Tuesday, 27 September 2011 12:09

Rare Fruit Growers Meeting

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Last Saturday most of the sales and management staff had the priviledge of joining the local chapter of the California Rare Fruit Growers for their monthly meeting.  The meeting was held at the Home of Walter & Brenda Thoma in the foothills just outside Porterville.


Walter Thoma

Walter Thoma leading us through his extensive orchard

Walter is in his mid 70's (with the energy and drive of someone in his 30's) and over the last 20 years or so has created an amazing home orchard of edible fruits suitable for the hot climates of this Central Valley.  He works from sunrise to sunset in this expansive orchard.  We toured greenhouses, watched him climb date palms with his homemade palm lift, walked through tunnels of grape vines draped over elaborate home made trellises (arbor might be closer) and picked/tasted all sorts for great fruit.  If you like fruit (and everone here today did) this was a very special treat.


Under canopy of grapes

On a warm day, it was nice to tour under the many grape canopies.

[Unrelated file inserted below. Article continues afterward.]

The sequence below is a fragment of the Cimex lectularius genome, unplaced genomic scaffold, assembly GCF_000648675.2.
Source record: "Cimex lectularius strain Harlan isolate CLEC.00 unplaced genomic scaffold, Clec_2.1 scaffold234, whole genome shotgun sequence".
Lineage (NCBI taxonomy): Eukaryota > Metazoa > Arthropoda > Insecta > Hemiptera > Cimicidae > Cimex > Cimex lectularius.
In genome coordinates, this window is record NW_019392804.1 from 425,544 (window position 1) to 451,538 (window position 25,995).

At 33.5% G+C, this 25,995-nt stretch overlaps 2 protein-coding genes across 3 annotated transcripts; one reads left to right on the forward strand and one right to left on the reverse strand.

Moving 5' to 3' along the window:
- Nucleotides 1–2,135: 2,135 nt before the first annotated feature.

We met Walter some time back and he introduced us to the Panache "Tiger" Fig.  It was from his tree that we got our first cuttings of this popular and exotic fig.  I was most interested in getting photos of ripe fruit since we will shortly be having the Panache "Tiger" Fig in our catalog for sale.  The tree was loaded and I had many opportunities to take photos. Later we got to eat from a plate full of them at lunch.

Opened Tiger Fig

Tiger Fig

Panache "Tiger" Figs

Mixed Grapes

Briefly thought we had a special find - but alas two different vines appearing as one cluster.


The tour ended with a short business meeting of the CRFG Chapter and then a feast for lunch - most from the orchard we just toured.


CRFG Lunch

Had a feast from the garden

It is the members of California Rare Fruit Growers and other groups like this with passionate interest in edible fruits that make our backyard orchards and gardens so much better.  It is members like these who are always the first to try new varieties and often write the articles for others to read in the press.  These same good folks also push the fruits into new climate zones and discover that chilling hours are often lower than first conservatively estimated.  Those of us that enjoy great tasting fruit have a lot to be thankful for these pioneers that constantly bring new discoveries to the light of day.  More images from this day here: CRFG Tour

Ron Ludekens 9-26-2011